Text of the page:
I know it's been a while since I posted, and I'd love to catch you up, for now now here's something that's on my mind today.
Parliament is back this week, and the long gun registry is one of the top issues. Before this year, the registry was not something I thought about very much. And until yesterday, I'd never encountered a rifle at work, killing anything.
As a middle-class, white girl living in an urban centre, all I knew was guns are scary, and they're for bad guys. In my young, Bambi-loving heart, hunters all counted as bad guys. Because Bambi is CUTE. Over the years, I learned a little more about guns. I shot a BB gun while visiting my godfather in Massachusetts one summer, and thought it was kind of fun, although that probably had more to do with the fact that I hit the target than the act of shooting. I watched a lot of cop shows, which didn't really teach me much of anything real. I met friends, Americans, whose families hunted deer for fun and meat. I decided hunters weren't all evil (but maybe a little backwards).
What changed this year was my introduction to a world I'd never really entered before: rural life. My boyfriend's family has lived on the same piece of land for 120 years or so, and they were mostly farmers. They've let the farm lapse now, but not the way of life; they grow most of their own vegetables, make maple syrup in the spring. They chop and split the firewood to heat the house all winter, and it comes from the woods behind their house. The traditions are carried from one generation to the next, traditions that include hunting.
For the length of our relationship I've known that his family had guns. I wasn't surprised by it, except maybe a little when I first heard, but then I heard the stories from hunting season. Phil's dad is a good shot, and bags a deer most every year which they then butcher and put in the freezer to eat, beside last summer's chickens. I even ate some at dinner and earned some respect, I hope, when I declared venison to be delicious, which it was. At least I was eating as "free-range" meat as you could get. This deer had a long, happy life munching grass and running around before it made it to my dinner plate. And this hunter's care was obvious: he's a good shot, not to brag, but to limit the suffering of the animal.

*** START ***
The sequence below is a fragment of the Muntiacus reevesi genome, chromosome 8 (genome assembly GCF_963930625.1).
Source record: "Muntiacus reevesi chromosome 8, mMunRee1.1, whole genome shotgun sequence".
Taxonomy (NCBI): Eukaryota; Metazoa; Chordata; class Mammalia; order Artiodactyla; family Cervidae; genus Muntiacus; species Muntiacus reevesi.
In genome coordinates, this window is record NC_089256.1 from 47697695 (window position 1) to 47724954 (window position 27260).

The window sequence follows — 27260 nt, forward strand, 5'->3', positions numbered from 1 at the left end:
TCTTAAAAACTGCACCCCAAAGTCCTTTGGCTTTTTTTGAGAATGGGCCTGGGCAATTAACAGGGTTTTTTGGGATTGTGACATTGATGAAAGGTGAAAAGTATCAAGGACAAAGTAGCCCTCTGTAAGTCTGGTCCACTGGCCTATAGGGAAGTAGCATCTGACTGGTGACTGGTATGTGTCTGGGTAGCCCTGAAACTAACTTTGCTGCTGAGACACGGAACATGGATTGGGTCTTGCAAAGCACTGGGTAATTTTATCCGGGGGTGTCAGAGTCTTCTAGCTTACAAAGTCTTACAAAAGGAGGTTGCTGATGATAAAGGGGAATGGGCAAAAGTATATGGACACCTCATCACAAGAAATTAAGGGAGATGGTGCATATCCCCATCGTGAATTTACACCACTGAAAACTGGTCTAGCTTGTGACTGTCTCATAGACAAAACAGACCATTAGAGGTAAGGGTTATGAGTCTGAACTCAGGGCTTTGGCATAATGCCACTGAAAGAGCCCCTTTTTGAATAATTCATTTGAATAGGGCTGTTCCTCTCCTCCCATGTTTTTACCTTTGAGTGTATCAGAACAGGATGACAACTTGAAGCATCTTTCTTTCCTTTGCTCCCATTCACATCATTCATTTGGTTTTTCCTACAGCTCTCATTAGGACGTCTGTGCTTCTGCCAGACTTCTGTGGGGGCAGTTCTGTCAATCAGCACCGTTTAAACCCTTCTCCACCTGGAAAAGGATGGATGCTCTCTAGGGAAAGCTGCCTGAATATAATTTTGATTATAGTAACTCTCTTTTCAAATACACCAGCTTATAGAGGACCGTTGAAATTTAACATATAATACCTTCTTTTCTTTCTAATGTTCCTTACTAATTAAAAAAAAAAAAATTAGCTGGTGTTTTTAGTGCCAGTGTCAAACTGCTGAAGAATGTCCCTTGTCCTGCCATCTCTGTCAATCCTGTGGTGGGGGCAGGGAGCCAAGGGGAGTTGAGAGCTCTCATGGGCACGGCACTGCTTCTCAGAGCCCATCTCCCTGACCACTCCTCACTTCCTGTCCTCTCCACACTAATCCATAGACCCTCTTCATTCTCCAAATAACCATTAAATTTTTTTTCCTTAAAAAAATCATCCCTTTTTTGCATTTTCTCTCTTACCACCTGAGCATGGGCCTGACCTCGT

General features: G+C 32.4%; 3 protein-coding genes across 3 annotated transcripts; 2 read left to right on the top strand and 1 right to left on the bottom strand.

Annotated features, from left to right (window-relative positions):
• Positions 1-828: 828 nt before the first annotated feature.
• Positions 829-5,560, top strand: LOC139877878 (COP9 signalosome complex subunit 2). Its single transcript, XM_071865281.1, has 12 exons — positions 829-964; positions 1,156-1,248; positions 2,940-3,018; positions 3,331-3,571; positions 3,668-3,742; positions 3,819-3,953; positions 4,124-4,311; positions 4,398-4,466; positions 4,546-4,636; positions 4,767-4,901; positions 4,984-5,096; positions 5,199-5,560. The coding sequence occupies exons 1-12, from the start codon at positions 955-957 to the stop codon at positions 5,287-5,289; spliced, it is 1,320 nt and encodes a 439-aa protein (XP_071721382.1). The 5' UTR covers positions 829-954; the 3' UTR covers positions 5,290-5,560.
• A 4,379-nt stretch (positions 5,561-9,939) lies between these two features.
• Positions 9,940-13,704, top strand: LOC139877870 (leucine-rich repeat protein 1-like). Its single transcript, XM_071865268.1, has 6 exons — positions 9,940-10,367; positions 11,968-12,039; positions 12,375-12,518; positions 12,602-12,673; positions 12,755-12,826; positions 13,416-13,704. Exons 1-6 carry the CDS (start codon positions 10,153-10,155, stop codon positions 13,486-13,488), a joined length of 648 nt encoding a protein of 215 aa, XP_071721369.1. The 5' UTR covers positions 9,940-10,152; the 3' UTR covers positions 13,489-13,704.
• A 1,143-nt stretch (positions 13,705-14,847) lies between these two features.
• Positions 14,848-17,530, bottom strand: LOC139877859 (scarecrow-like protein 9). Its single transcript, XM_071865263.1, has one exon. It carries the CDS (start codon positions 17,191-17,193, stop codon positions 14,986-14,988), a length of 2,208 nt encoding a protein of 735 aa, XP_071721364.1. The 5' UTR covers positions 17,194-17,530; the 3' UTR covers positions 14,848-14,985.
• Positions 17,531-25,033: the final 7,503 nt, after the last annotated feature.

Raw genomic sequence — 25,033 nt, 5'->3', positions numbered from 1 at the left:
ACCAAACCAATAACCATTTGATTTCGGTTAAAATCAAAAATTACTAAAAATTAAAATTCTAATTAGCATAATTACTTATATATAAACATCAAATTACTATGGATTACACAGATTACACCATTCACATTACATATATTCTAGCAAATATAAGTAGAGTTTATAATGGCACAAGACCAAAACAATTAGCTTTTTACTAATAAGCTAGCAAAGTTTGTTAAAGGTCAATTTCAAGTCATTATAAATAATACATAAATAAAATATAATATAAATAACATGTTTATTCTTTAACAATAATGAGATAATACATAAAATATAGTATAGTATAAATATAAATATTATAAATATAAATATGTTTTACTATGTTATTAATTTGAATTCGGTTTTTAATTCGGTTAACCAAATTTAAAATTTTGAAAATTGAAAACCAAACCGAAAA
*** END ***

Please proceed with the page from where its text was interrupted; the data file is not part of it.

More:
Guns, and the registry seem to come up a lot when I meet Phil's family members. There's the city-living uncle whose brother was killed senselessly by an angry farmer with a shotgun. There are the farmers who have grandpa's gun sitting in the attic, and use them regularly. No matter who I'm talking to, they all oppose the registry. "It's too expensive" some say. Others point out that while it's only registration now, later it could be regulation, limits on guns, and while they are dangerous objects, they're also heirlooms and part of their livelihood. Once they're registered, they lose sole ownership over that part of their family's history.
I always assumed that registration made perfect sense. At least the authorities know who has a gun when they show up, right? Well, to a certain extent. There are all of those illegal firearms in our country, killing people in urban areas. Besides, the police favour it, and the police know more about guns than I do. But I do see that slippery slope feared by gun-owners:
First comes registration then comes... regulation? Limits? Outlawing guns altogether?
I don't favour those final steps. Registration, yes, imposing some limits, perhaps. But taking away these pieces of history? Not really.
It's all fine for me to say these things, but until yesterday, I was far removed from it. I'd never seen a gun used to kill anything. I'd seen them fired in parades, or in the movies, but not in real life. I'm not going to go into much detail on this one, because I'm still working it over in my head, and this post is long enough already. I'll keep it short. Coyotes showed up on the hillside, and a young one was on the hill beside the house frolicking. There is no other way to describe it, and in fact, it was pretty adorable. But we soon realized it was a coyote, and when they grow up, they are not so cute (they killed that songwriter in Cape Breton last year!). As I mentioned, this hunter is a good shot, and the animal was dead in seconds, shot right in the heart. When we looked at the body, it was still warm.
We left it for the birds to eat, and packed up back to the city. Phil asked me if I was traumatized by the event, which I don't really think I was. In fact, the most traumatizing part for me was that I was so untraumatized. Me, the Bambi-loving city girl who was afraid of guns saw the logic and necessity of what had just occurred. And I've gained respect his father, not lost it.
I guess I mean to come to a kind of conclusion here, but I don't think it will be very neat. I think this debate is divided along city-rural lines, and I think as Canadians, we forget about the other half (must less balanced than half, actually) much of the time. We dial out and don't listen to the side the other presents, or if we do, we dismiss it with our handy stereotypes and the grumblings of disillusioned farmers who need to get with the times, or the condescending speechifying of men in suits who've lost touch with the land they exploit. This divide must be examined, must be bridged, if we are going to find unity on this issue. And that is much further away than this week's vote.